- Choose a great hosting or content management platform.
The first step for many e-commerce businesses in integrating accessibility options will come in finding a great platform to host and manage your content. Many website building tools have accessibility options readily available and can help you integrate these features with ease.
WordPress, for example, offers Authoring Tool Accessibility Guidelines to help users build and promote all kinds of accessible content. These guidelines paired with accessibility plug-ins and other useful features make for an easy path towards optimized accessibility for any e-commerce site.
- Build accessibility into the site’s architecture.
If you’re creating and managing your own site, you can and should design accessibility into the very framework of your platform. This is not only effective in broadening your user base but it also helps the search engine optimization (SEO) strategy for your site.
One of the best things you can do for both accessibility and SEO is to ensure that your site uses limited bandwidth and loads quickly. This helps make your online store more accessible even for users with limited internet access. Then, designing a clearly-branching site with logical links and headings will enhance the user experience.
- Simplify navigation.
Similarly, methods of navigation on your site should be designed to accommodate all kinds of users on all kinds of devices. This means keyboard, touch, mouse, and voice navigation options all possible within the context of your online store and your information pages.
Construct informative page titles, build comprehensive sitemaps, leave breadcrumb links to take users back to previous pages, and above all design a navigation layout that just makes sense. This will help users find what they’re looking for, whether they are using a keyboard, their voice, or a wide variety of other devices.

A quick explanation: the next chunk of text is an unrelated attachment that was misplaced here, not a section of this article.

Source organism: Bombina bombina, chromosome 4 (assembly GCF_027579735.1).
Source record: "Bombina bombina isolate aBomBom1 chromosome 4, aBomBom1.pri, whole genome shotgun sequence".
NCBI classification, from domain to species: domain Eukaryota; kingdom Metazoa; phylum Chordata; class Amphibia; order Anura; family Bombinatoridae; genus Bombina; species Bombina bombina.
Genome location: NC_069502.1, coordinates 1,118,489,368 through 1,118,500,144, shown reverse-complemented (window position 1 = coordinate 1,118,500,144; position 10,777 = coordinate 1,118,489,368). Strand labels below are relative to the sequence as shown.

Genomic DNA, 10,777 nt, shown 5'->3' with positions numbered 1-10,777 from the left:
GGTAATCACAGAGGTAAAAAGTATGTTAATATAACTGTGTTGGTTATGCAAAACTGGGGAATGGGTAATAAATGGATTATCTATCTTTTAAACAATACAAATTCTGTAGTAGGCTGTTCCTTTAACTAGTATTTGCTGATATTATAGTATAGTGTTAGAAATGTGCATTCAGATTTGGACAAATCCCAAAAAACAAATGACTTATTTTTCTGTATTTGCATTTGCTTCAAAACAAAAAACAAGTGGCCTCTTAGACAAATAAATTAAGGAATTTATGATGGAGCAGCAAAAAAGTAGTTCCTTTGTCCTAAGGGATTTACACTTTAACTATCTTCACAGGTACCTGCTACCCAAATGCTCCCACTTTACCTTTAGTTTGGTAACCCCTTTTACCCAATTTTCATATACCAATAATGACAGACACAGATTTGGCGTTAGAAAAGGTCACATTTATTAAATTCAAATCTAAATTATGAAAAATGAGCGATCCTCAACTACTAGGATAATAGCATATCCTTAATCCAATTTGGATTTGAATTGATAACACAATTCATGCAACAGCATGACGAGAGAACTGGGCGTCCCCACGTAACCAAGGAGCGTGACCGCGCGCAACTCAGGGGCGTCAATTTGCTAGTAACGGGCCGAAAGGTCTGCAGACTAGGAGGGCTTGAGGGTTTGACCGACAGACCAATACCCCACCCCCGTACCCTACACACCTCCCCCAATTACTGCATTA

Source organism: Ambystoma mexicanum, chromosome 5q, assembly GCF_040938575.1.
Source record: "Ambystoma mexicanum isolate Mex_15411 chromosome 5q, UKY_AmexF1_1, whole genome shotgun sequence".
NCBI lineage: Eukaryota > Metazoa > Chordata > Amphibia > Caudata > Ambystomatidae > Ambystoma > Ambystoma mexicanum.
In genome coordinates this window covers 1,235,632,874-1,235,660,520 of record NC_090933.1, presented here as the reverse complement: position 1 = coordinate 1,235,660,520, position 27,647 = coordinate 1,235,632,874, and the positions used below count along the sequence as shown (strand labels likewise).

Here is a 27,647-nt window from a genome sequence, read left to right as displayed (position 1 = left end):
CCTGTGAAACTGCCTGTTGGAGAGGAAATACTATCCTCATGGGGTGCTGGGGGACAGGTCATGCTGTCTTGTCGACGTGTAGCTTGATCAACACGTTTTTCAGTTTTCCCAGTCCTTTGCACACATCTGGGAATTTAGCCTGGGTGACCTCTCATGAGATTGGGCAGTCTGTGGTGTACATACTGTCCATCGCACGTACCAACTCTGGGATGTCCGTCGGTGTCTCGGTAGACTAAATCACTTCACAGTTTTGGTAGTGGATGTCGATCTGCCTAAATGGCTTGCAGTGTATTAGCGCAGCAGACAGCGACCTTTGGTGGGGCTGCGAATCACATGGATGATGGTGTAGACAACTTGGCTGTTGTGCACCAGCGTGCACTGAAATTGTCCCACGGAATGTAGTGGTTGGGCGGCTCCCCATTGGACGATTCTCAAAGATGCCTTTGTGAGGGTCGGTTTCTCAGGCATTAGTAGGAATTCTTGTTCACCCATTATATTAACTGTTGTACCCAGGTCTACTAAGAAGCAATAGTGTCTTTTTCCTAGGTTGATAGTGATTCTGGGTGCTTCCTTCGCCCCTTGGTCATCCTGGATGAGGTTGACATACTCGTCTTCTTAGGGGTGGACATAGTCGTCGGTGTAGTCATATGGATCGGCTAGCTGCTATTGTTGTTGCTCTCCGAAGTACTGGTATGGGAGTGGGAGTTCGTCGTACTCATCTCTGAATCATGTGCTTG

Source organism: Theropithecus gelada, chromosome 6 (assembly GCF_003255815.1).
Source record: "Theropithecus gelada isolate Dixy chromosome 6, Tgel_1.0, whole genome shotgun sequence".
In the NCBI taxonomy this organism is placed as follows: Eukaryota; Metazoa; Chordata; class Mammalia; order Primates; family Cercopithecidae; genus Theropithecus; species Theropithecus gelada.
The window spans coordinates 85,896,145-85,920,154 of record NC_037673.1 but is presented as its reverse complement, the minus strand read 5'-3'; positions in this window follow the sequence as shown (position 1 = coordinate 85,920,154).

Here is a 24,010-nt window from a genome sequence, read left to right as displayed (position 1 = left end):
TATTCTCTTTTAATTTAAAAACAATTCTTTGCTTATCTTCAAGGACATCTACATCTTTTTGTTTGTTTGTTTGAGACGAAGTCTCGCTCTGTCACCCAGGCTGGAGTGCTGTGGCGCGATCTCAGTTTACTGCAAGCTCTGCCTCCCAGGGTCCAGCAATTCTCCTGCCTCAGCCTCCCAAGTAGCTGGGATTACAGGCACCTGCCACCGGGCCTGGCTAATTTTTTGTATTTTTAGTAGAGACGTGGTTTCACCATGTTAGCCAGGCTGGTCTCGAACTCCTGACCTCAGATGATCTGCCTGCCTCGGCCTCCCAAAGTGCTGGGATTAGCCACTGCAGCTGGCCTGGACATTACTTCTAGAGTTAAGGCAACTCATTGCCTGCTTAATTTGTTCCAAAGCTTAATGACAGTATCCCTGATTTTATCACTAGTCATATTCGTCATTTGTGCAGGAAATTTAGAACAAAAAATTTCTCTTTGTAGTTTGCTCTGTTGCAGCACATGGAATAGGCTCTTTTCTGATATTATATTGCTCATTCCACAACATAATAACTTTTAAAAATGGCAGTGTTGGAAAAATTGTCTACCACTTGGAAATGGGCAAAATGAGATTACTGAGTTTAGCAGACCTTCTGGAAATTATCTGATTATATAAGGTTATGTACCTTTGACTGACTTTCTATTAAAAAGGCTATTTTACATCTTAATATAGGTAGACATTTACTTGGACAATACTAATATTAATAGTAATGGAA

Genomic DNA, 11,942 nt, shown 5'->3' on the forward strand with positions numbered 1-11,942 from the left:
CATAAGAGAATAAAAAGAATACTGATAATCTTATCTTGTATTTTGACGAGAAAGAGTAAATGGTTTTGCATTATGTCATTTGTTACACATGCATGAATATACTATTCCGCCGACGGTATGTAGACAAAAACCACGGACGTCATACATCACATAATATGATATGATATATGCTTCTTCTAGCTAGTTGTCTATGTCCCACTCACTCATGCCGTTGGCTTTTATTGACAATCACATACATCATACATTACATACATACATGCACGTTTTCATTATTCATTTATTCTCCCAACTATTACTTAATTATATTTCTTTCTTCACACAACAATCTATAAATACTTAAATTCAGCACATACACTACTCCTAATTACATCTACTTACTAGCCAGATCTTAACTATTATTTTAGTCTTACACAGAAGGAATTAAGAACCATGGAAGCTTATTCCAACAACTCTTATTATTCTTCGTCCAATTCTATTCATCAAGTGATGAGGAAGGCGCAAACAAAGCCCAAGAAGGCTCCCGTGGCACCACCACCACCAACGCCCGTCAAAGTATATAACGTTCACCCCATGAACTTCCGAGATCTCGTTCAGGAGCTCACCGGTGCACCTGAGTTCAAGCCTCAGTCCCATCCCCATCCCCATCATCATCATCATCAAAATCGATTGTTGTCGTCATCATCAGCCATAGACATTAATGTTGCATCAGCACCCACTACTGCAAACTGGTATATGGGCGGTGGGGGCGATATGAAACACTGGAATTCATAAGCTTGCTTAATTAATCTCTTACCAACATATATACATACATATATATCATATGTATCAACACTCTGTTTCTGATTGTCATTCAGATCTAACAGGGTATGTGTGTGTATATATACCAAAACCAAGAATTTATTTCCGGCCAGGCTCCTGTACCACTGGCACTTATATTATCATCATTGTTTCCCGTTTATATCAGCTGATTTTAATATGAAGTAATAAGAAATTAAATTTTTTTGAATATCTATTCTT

- Coordinate your colors.
Low contrast in your site’s colors, font, and background can make for an accessibility nightmare. Those with vision impairments will find it impossible to navigate a site that has low contrast in its color choices. To make your site accessible, you need to coordinate your use of colors so that text is clear for all kinds of users, including those who are colorblind.
Study color schemes that work for colorblind and other vision-impaired users and design your site around a functioning palette. As a result, all types of users will appreciate the attention to detail and easy-to-read nature of your site.
- Include alternatives.
One solution cannot work for all types of users. In e-commerce, this is essential to keep in mind as you develop a variety of content. If you have plenty of text on your site, ensure that it is compatible with a screen reader. If you have videos and images, make sure you have alt text captions and transcripts so that hearing-impaired users can still understand what is present.
By giving your users options, you make a more accessible site that any user can navigate and appreciate.
If you follow these steps, you’ll build a website sure to meet the needs of a wider audience. This can only be a positive, as you will grow your customer base while proving your dedication to a positive customer experience for every type of user. Innovating for accessibility means a website that runs smoothly with options that help customers succeed. In turn, you’ll get better SEO results as well as increased revenues.
If you aren’t already operating a highly optimized, accessible e-commerce site, now is the time to make these changes.
Web accessibility is vital for any e-commerce site. Keeping your business open to all who want to engage with it should be the goal of any online marketplace, and accessibility gets you there. By accommodating the needs of millions of users, you show empathy and care while avoiding legal problems and lost business, so follow these strategies and build an accessible e-commerce platform now.